Wed, 12 Aug 2020

Trump confirms U.S. cyberattack on Russia in 2018

PanArmenian.Net
11 Jul 2020, 20:07 GMT+10

PanARMENIAN.Net - During an Oval Office interview with the Washington Post, U.S. President Donald Trump acknowledged for the first time that, in 2018, he authorized a covert cyberattack against Russia's Internet Research Agency, the St. Petersburg-based troll farm that spearheaded Russian interference in the 2016 presidential election and was doing the same in the 2018 midterm elections.

Asked whether he had launched the attack, Trump replied: "Correct."

Trump said that, in 2016, President Barack Obama "knew before the election that Russia was playing around. Or, he was told. Whether or not it was so or not, who knows? And he said nothing. And the reason he said nothing was that he didn't want to touch it because he thought [Hillary Clinton] was winning because he read phony polls. So, he thought she was going to win. And we had the silent majority that said, 'No, we like Trump.' "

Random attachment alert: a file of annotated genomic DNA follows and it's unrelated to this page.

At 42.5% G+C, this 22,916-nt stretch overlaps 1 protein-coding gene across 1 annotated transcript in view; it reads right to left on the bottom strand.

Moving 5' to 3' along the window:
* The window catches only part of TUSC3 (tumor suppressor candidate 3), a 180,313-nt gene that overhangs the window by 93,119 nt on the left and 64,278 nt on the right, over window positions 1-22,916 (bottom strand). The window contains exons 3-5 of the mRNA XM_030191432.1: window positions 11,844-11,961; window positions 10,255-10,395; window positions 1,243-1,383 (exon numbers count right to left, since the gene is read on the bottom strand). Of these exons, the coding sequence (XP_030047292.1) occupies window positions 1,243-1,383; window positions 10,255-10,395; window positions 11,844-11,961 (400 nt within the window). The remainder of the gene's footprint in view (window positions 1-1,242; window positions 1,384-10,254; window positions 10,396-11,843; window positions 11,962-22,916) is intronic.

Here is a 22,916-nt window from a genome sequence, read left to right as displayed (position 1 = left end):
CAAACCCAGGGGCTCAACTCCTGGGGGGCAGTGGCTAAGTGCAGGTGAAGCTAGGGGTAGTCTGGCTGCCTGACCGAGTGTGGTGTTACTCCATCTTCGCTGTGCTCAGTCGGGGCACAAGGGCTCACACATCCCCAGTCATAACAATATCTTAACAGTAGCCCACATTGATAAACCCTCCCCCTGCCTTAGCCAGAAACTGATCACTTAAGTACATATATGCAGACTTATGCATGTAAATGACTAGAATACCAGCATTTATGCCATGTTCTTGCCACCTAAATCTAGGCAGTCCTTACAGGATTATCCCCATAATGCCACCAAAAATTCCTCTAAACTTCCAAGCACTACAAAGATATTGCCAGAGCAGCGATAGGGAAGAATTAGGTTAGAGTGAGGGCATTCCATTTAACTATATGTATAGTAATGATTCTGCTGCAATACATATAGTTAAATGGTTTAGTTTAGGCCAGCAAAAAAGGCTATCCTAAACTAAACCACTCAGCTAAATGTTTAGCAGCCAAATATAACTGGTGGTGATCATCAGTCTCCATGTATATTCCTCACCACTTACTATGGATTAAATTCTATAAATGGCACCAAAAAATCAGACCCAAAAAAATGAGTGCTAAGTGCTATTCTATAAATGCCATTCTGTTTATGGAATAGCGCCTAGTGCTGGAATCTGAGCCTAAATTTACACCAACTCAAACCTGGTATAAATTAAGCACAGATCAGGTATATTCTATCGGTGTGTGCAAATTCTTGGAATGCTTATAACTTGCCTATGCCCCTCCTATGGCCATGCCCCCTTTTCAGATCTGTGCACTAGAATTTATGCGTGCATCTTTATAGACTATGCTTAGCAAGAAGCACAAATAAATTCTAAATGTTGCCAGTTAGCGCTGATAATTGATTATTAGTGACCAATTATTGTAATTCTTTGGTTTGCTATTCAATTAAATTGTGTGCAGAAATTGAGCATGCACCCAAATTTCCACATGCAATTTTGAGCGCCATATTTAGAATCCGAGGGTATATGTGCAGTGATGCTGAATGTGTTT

Unlike Obama, Trump says, he acted on the intelligence he was given about Russia's election interference by striking its cyber capabilities.

"Look, we stopped it," the president said.

The cyberattack was previously reported in The Post, but Trump had never officially confirmed it until now. Senior U.S. officials also confirmed that the strike occurred and was effective, taking the Internet Research Agency offline.

Russian interference in the 2018 midterm elections was serious and pervasive. In February 2018, then-Director of National Intelligence Daniel Coats testified before the Senate Intelligence Committee that "the United States is under attack," and that Russia had been emboldened in 2018 by the success of its previous influence operations, for which the United States had imposed no price. During the hearing, Democrats accused the Trump administration of failing to prepare to protect the 2018 vote. "We've had more than a year to get our act together and address the threat posed by Russia and implement a strategy to deter future attacks. But we still do not have a plan," the committee's top Democrat, Sen. Mark R. Warner (Va.), told the intelligence chiefs.

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